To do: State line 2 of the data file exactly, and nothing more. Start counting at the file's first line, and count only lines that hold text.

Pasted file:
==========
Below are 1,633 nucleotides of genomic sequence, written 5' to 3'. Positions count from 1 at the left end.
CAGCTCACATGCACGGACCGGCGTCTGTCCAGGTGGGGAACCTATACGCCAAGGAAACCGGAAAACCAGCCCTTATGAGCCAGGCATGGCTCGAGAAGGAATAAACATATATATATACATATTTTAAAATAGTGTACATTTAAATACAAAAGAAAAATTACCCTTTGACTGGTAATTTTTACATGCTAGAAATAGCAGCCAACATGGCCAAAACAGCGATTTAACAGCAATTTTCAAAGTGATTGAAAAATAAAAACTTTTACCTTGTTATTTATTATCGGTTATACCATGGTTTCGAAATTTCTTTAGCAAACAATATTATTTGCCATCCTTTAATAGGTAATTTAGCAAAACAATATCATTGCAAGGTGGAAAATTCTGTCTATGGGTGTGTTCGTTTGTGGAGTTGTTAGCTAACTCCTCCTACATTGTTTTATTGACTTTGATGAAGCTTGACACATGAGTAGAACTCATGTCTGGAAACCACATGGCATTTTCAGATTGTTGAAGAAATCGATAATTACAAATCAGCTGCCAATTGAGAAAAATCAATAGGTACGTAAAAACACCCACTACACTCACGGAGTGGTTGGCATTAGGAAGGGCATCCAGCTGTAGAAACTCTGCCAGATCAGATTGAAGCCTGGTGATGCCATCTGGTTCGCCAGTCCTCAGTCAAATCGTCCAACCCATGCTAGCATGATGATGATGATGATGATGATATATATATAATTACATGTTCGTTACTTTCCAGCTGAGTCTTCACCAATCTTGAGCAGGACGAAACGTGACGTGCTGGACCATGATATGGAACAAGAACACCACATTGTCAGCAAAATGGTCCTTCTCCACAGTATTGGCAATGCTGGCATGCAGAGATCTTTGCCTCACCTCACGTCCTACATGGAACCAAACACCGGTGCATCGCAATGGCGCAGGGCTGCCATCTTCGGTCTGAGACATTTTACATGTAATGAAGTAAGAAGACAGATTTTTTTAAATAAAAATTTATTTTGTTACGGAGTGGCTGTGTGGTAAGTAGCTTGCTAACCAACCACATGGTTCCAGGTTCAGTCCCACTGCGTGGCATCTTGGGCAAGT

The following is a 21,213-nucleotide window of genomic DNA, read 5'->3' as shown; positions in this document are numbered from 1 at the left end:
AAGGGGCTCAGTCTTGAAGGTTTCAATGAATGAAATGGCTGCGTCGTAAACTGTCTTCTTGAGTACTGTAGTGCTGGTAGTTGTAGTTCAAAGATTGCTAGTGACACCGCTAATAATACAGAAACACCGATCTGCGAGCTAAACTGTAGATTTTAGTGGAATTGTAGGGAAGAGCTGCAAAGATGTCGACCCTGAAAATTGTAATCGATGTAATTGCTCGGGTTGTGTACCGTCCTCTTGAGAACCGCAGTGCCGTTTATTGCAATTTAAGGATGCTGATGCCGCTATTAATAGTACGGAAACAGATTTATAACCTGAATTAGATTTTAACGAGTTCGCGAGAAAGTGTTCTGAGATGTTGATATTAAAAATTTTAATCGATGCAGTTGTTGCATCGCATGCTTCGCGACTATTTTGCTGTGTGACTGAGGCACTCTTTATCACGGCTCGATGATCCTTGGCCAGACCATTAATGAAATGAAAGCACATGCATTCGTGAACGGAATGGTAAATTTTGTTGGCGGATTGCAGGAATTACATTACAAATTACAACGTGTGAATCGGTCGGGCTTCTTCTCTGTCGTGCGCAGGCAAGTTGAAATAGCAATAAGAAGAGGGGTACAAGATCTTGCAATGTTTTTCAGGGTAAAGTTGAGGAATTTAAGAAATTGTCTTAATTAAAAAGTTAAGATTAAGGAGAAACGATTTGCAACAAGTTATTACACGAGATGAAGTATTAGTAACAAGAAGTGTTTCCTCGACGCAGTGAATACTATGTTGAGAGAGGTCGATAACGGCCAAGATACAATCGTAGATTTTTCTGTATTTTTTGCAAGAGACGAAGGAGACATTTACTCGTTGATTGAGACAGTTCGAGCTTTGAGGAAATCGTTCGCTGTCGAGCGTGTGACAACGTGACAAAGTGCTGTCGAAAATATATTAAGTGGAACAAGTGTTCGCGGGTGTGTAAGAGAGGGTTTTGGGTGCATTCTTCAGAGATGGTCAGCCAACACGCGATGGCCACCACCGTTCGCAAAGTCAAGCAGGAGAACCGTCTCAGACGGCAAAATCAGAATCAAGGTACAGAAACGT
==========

CAGCTCACATGCACGGACCGGCGTCTGTCCAGGTGGGGAACCTATACGCCAAGGAAACCGGAAAACCAGCCCTTATGAGCCAGGCATGGCTCGAGAAGGAATAAACATATATATATACATATTTTAAAATAGTGTACATTTAAATACAAAAGAAAAATTACCCTTTGACTGGTAATTTTTACATGCTAGAAATAGCAGCCAACATGGCCAAAACAGCGATTTAACAGCAATTTTCAAAGTGATTGAAAAATAAAAACTTTTACCTTGTTATTTATTATCGGTTATACCATGGTTTCGAAATTTCTTTAGCAAACAATATTATTTGCCATCCTTTAATAGGTAATTTAGCAAAACAATATCATTGCAAGGTGGAAAATTCTGTCTATGGGTGTGTTCGTTTGTGGAGTTGTTAGCTAACTCCTCCTACATTGTTTTATTGACTTTGATGAAGCTTGACACATGAGTAGAACTCATGTCTGGAAACCACATGGCATTTTCAGATTGTTGAAGAAATCGATAATTACAAATCAGCTGCCAATTGAGAAAAATCAATAGGTACGTAAAAACACCCACTACACTCACGGAGTGGTTGGCATTAGGAAGGGCATCCAGCTGTAGAAACTCTGCCAGATCAGATTGAAGCCTGGTGATGCCATCTGGTTCGCCAGTCCTCAGTCAAATCGTCCAACCCATGCTAGCATGATGATGATGATGATGATGATATATATATAATTACATGTTCGTTACTTTCCAGCTGAGTCTTCACCAATCTTGAGCAGGACGAAACGTGACGTGCTGGACCATGATATGGAACAAGAACACCACATTGTCAGCAAAATGGTCCTTCTCCACAGTATTGGCAATGCTGGCATGCAGAGATCTTTGCCTCACCTCACGTCCTACATGGAACCAAACACCGGTGCATCGCAATGGCGCAGGGCTGCCATCTTCGGTCTGAGACATTTTACATGTAATGAAGTAAGAAGACAGATTTTTTTAAATAAAAATTTATTTTGTTACGGAGTGGCTGTGTGGTAAGTAGCTTGCTAACCAACCACATGGTTCCAGGTTCAGTCCCACTGCGTGGCATCTTGGGCAAGT